Anyway, this kiddo has some behavior "issues" that make him a little tough to handle.  (OK, at *lot* tough to handle.)  And one of his issues is difficulty with transitions.  It takes hims 8-12 weeks to acclimate to a new school or environment.  And during that time, there's a lot of stress and chaos and visits to the principal's office.  So, with about that much left of the school year, it didn't seem like a good idea to plop him back into public school, just so he could spend the rest of the year getting in trouble and trying to catch on to a different curriculum.  So, we're homeschooling until June unless I blow a gasket and hit the panic button; which I'm giving myself carte blanche to do, if I'm totally losing it.  Then (If I need a break from him) he'll go back to public daycare school for the rest of the year, so I can take a breather.

Homeschooling started off this week with a real bang.  For the purposes of this blog post, "bang" will be defined as the worst stomach and intestinal bug that I've experienced in 20 years.  Three out of the five of us have been hit so far, and not much schooling was going on.  But despite all that, I'm not deterred.  And today is the first day this week that everyone is well, and the two girls are both at school.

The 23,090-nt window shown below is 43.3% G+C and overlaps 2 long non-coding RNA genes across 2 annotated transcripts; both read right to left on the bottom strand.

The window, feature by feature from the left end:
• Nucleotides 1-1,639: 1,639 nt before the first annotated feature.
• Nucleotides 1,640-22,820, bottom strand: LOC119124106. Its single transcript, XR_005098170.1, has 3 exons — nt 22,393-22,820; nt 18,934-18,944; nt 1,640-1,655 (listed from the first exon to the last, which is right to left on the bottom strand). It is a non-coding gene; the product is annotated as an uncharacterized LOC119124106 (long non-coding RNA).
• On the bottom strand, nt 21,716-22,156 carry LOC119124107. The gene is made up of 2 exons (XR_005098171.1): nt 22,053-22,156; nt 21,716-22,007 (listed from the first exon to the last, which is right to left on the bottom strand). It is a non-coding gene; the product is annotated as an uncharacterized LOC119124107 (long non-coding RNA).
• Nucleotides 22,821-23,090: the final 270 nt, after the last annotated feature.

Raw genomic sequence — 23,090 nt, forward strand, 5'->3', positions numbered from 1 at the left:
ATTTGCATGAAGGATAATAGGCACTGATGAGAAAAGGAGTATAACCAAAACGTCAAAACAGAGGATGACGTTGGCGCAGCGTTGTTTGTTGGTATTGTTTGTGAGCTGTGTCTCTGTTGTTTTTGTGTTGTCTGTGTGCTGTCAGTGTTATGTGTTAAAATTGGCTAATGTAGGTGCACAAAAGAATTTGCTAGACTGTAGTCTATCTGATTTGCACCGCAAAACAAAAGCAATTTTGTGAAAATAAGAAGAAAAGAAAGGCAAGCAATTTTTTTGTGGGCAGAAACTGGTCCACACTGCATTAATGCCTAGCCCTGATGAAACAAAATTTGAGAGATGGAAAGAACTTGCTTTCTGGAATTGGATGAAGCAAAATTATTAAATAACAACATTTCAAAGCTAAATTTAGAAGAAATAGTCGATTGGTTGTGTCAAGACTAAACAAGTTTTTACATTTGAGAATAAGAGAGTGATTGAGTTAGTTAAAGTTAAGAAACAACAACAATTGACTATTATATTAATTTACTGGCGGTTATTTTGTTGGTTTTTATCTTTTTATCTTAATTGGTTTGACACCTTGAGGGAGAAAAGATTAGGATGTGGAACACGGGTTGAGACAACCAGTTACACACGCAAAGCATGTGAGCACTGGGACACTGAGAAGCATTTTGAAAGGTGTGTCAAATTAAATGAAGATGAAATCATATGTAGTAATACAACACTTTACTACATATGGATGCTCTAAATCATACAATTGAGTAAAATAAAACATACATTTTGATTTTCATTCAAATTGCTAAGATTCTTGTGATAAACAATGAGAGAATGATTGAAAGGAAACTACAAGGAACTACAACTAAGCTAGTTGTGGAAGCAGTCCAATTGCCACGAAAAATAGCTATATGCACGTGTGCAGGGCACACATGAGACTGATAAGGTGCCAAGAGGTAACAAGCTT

So, today, we are trying in earnest.  But since this wasn't planned, I don't have much in the way of curriculum going on, so I'm going to log some of what we're doing here.  These posts will probably be pretty boring, as I'm going to use them as a journal of sorts.  So, feel free to ignore the "Homeschooling Journal" blog posts.  Today, we

-Worked on understanding simple division using a worksheet (which he didn't understand) and finally using raisins on the table.  Jacob still confuses division and multiplication.  Using the raisins helped a lot.  Then, Jacob created a Lego scene, and used Legos to demonstrate division into groups.

-Found a free typing tutor online.  Jacob loved this, and worked on it for 45 minutes.  He is on the Home Keys.

-Did PE outside with the dog

-Started reading The Wheel on the School

Earlier this week (when I was sick) Jacob also:

-Played with a Wild West sticker book, and created a "Bank Robbery at High Noon" scene with the stickers.  Then, he wrote a paragraph about the bank robbery.  First he created a "sloppy copy" and then we did corrections, and he rewrote a final draft.

-He played a Lego battle with his brother, who was also home sick.  Then, he wrote a 4 sentence paragraph about the battle, including a rough draft, corrections, and final draft.  We are starting to talk about the "hamburger" paragraph concept.